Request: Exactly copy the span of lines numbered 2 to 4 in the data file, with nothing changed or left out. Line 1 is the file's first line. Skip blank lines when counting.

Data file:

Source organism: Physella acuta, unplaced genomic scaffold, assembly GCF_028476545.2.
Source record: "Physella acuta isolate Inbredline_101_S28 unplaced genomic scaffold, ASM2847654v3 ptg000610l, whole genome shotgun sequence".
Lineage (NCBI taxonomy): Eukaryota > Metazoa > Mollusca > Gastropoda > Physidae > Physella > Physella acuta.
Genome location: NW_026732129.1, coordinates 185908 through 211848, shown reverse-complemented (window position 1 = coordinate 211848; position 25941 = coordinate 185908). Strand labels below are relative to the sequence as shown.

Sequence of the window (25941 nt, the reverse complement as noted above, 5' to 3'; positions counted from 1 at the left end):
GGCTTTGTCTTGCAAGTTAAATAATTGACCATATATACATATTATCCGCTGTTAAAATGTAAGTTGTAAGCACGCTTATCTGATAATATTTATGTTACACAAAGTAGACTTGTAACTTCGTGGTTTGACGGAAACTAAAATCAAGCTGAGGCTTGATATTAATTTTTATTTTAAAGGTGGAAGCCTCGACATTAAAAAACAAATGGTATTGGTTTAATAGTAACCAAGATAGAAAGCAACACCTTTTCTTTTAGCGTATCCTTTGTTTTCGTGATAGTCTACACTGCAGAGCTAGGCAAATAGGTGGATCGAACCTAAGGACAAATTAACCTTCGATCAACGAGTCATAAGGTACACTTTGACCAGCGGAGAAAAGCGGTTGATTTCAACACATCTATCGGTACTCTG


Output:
Source record: "Physella acuta isolate Inbredline_101_S28 unplaced genomic scaffold, ASM2847654v3 ptg000610l, whole genome shotgun sequence".
Lineage (NCBI taxonomy): Eukaryota > Metazoa > Mollusca > Gastropoda > Physidae > Physella > Physella acuta.
Genome location: NW_026732129.1, coordinates 185908 through 211848, shown reverse-complemented (window position 1 = coordinate 211848; position 25941 = coordinate 185908). Strand labels below are relative to the sequence as shown.